3 Youth, sub-cultures and resistance
Since the end of the Second World War in 1945, youth sub-cultures have been significant features of society in the UK. You can probably think of some. There were Teddy Boys in the 1950s, then Mods, Skinheads, Hippies, Punks and Ravers in the 1960s, 70s, 80s and 90s. Most of these sub-cultures were largely composed of young white people. In the Noughties (2000s), the Grime scene, originating amid London’s black communities but spreading quickly across the UK, became influential. In 2012, the London Olympics opening ceremony featured Dizzee Rascal, a young black man from south London’s Grime scene. Dizzee Rascal’s ‘Sirens’ is an evocative account of his interactions with the police as a younger man. Like many of his predecessors, he has recorded music that tells his story and it is one in which the police, race, racism and resistance have always been a significant feature. His songs are stories but they are based on reality. This continues today, with young black men like Stormzy, Slowthai and Dave making the transition from sub-cultural legend to wider national recognition.
The following activity invites you to find and listen to and consider some of the contributions of youthful black artists to popular culture.
Activity 4 Voices of experience, musical truth
Use an internet search engine to find and listen to performances of any or all of the following. Use the artist’s name and song title as a search terms:
- Peter Tosh – Here Comes the Judge
- Smiley culture – Cockney translation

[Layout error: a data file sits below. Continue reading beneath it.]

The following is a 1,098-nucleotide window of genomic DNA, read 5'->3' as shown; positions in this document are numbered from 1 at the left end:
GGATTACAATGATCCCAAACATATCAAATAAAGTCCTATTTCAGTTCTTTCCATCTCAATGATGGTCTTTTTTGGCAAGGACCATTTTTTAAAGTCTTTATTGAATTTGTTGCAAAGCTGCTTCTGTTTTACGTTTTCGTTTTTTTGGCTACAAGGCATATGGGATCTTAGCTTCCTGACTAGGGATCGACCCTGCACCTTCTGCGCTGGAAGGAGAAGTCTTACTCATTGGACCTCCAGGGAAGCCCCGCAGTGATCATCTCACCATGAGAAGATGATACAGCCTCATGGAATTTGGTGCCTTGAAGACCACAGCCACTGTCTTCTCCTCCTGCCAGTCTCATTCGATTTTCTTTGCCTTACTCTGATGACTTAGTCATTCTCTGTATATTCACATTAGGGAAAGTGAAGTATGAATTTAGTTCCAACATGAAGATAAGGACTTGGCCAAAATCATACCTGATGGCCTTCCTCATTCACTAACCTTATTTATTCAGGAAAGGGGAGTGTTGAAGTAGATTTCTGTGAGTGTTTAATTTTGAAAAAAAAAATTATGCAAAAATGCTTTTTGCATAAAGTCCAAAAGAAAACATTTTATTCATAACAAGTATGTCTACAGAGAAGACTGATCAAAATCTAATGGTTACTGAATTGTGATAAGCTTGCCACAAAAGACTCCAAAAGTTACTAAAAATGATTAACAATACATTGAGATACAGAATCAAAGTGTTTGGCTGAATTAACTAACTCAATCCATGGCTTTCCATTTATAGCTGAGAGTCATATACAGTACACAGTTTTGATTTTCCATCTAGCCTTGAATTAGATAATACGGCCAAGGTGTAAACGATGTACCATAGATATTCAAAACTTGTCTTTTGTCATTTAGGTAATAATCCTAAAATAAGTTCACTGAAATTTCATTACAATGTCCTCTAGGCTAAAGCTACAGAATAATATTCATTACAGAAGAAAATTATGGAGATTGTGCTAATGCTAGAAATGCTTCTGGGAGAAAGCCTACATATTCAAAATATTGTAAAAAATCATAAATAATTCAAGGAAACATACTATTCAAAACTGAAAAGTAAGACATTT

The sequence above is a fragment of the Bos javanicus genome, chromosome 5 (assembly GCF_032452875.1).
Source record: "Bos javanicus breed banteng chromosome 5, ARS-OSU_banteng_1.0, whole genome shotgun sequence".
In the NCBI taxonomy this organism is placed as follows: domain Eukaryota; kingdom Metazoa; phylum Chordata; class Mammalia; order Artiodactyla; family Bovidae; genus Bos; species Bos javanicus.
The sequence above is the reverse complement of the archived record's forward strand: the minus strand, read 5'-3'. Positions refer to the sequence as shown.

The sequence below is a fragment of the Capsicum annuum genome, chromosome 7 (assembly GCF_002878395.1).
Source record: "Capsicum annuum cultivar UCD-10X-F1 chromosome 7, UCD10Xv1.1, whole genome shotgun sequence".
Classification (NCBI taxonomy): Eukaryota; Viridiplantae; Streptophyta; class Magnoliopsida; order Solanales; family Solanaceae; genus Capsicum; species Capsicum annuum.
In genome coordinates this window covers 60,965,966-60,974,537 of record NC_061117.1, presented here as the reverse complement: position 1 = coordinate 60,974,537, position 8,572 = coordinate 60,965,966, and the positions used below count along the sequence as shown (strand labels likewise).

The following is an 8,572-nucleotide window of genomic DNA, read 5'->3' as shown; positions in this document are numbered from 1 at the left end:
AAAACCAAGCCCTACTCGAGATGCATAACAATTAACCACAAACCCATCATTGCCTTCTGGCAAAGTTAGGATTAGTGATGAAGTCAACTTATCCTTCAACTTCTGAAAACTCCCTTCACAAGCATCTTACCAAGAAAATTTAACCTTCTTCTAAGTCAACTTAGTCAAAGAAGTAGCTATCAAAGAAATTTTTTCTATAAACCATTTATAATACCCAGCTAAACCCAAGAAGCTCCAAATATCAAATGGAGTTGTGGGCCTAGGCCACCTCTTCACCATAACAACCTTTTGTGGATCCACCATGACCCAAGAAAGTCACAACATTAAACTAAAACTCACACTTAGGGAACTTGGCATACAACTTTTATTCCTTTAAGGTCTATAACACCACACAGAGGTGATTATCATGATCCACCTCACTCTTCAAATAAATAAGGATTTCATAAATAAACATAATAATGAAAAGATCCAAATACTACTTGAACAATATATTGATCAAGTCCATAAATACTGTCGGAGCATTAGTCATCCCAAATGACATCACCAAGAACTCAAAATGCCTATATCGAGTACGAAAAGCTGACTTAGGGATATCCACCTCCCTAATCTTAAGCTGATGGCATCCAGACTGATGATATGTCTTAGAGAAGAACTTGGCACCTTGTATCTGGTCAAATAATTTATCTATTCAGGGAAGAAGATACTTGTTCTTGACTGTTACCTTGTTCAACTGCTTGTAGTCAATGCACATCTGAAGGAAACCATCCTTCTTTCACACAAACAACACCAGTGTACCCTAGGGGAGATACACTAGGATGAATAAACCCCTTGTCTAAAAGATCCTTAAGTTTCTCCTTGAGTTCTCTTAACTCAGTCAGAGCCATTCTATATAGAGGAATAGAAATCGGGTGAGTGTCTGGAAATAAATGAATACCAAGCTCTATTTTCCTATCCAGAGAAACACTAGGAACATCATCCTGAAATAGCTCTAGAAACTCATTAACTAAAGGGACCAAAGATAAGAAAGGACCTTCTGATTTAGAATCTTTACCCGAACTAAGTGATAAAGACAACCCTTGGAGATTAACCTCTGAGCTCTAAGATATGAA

- Linton Kwesi Johnson – Sonny’s lettah
- Benjamin Zephaniah – Dis Policeman Keeps On Kicking Me to Death
- Dave – Black
- Macka B – We’ve had enough
- Dizzee Rascal – Sirens
- KRS1 – Sound of da police
- P Money – Stereotype
If you can think of other songs on a similar theme, write them down here.
Music and stylings that originated in the Caribbean islands such as Rocksteady, Ska, Bluebeat, Mento and Calypso crossed the Atlantic with the Windrush generation of migrants to the UK in the 1950s. By fusing aspects of European, American, African and indigenous Caribbean music into new forms, the Windrush migrants started a process that has immeasurably enriched the cultural life of the UK. The tradition of commenting on social and community affairs through music that was a feature of 1940s and 50s Calypso has continued to the present day in the samples you may have discovered in your internet search. These songs tell of young people’s experiences of policing and criminal justice in which race and racism are central rather peripheral.